Article by Mr. L Subramanyan, Founder, Trivone Content Services
Many years ago, when I started my own outfit, with all the dreams of being an entrepreneur, I approached a leading nationalized bank for a working capital loan under Mudra. The manager of the bank met me and once he realized what I wanted told me “why do you want to be under the Mudra scheme? The bank also has its own targets and we will do it for you under the bank’s schemes”. The only catch was that under the bank’s scheme, they wanted hard collateral as against ‘no collateral’ under Mudra. When I pointed this out, he politely declined to entertain me any further. So, no loan!
Another interesting data point. One of India’s largest business conglomerates which prides itself on corporate governance publicly announced that in light of Covid situation, they have decided to reduce their expenses by around 30%. All national dailies carried this news and the share price of its constituent companies went up. I happened to meet one of the senior folks at the conglomerate and asked him as to how they were planning to achieve the 30% reduction. His answer was simple, and chilling – “we will simply extend the credit period from 30 days to 60 days”. I further pushed him “for all suppliers?”. His response was chilling – “No only the smaller guys, they cant do much, in any case”.
So when I watch our Finance Minister wax eloquent about how important the MSMEs are to India’s economic development, I chuckle softly, and sadly. When our political leaders, including the Hon Prime Minister, calls MSMEs the backbone of our economy, I worry. I worry that we are soon going to be spineless, for the MSME is being broken, every day, by everyone – from bankers to suppliers to tax authorities, there is no exception.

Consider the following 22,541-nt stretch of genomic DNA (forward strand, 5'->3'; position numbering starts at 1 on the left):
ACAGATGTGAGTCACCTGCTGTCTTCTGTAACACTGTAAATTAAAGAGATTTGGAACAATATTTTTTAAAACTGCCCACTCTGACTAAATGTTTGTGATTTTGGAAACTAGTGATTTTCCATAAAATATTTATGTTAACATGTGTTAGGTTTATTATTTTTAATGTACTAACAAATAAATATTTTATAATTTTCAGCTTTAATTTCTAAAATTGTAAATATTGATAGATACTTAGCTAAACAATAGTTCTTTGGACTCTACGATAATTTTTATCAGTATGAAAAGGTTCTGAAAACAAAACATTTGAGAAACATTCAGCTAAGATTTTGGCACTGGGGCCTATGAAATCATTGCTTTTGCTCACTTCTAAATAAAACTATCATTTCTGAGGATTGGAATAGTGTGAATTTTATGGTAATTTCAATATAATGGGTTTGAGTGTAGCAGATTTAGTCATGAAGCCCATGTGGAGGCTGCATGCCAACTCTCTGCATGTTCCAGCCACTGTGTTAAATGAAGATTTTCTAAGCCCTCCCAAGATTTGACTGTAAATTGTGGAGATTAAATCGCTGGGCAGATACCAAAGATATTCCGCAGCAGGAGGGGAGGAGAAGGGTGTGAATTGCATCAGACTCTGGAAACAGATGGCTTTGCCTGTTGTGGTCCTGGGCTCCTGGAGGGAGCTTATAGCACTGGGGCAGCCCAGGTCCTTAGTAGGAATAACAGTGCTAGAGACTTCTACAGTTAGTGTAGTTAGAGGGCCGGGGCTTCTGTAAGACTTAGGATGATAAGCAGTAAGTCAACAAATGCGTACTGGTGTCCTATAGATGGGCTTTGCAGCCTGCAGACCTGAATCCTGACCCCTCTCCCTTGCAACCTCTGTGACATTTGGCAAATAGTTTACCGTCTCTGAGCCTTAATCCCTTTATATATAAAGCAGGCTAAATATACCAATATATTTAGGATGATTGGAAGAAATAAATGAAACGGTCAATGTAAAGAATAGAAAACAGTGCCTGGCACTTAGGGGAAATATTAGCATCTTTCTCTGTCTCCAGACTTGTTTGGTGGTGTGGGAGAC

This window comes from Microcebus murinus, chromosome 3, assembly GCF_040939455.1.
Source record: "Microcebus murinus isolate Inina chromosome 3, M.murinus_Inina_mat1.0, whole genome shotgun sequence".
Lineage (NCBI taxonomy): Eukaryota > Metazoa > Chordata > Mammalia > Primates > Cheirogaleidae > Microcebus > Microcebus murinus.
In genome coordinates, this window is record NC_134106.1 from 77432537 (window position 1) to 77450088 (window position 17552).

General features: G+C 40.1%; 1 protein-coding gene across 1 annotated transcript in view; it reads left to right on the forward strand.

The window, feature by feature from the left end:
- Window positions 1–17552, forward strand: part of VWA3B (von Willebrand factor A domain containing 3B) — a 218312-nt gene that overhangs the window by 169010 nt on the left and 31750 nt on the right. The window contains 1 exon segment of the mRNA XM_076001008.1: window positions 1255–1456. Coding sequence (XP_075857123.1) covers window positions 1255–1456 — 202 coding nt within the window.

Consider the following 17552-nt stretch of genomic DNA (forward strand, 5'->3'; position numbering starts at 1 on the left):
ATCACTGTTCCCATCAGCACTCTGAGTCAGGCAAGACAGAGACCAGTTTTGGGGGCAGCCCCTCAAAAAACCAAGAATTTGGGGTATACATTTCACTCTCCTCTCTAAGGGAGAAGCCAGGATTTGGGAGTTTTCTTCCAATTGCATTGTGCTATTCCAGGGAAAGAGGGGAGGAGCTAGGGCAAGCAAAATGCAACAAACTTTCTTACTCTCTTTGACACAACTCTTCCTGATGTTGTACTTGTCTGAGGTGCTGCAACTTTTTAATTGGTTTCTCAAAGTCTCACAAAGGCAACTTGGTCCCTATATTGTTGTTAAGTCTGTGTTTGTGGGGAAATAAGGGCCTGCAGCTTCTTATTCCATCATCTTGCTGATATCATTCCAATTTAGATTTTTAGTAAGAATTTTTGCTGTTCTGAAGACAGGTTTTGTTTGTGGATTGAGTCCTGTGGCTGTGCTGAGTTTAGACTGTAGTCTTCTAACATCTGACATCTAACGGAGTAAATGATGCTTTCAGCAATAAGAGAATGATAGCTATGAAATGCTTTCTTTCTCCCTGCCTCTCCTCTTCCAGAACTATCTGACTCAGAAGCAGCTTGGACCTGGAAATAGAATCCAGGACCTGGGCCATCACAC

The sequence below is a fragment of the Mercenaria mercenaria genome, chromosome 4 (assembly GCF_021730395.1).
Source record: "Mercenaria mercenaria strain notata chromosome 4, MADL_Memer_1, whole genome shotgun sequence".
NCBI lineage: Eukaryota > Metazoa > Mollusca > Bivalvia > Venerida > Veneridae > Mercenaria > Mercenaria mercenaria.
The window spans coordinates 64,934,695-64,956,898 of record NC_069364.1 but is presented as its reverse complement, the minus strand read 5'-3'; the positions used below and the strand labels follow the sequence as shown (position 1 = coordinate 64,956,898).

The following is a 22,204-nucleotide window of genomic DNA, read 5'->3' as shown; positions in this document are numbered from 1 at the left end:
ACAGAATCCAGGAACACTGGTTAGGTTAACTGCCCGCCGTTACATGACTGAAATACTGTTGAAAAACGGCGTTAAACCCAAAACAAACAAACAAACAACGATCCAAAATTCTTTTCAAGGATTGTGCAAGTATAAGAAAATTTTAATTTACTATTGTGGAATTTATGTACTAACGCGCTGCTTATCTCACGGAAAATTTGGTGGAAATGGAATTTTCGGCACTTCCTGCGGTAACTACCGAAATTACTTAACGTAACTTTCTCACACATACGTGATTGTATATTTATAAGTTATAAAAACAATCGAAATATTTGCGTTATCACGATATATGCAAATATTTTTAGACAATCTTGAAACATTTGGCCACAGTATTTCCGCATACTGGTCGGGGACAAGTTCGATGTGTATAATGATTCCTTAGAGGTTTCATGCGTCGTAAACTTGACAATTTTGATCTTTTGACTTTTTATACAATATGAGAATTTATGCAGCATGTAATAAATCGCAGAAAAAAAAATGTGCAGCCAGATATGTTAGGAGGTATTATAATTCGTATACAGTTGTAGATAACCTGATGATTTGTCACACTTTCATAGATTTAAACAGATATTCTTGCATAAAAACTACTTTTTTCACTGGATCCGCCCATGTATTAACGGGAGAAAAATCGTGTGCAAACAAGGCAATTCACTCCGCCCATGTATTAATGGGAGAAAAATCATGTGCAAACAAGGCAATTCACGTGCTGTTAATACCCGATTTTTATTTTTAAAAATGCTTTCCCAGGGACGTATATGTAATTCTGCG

The problem is that MSMEs don’t have any bargaining power, either collectively or singularly. Even now, there are cases where companies treat a payment order from MSME ministry’s Samadhan scheme as nothing more than a nuisance that can be conveniently ignored. Individually, they are an easy and soft target for large companies.
Many years ago, there was a situation where a large entertainment company owed more than Rs 70 lac to an MSME. The reason was that they had not paid the MSME supplier for over 4 months and the MSME continued to perform the Services since so much was pending and the company in question was a very large client – perhaps the largest in India. After going through huge difficulties in salary payment, statutory payments etc, finally the CEO of the MSME decided to write directly to the CFO of the company. Two things happened within a week – first, the CFO a decent person, immediately ordered the release of payments and all payments stuck for 4 months due to ‘no invoices’, ‘no signatory’ or ‘approval pending’, suddenly got released within 3 days. As simple as that.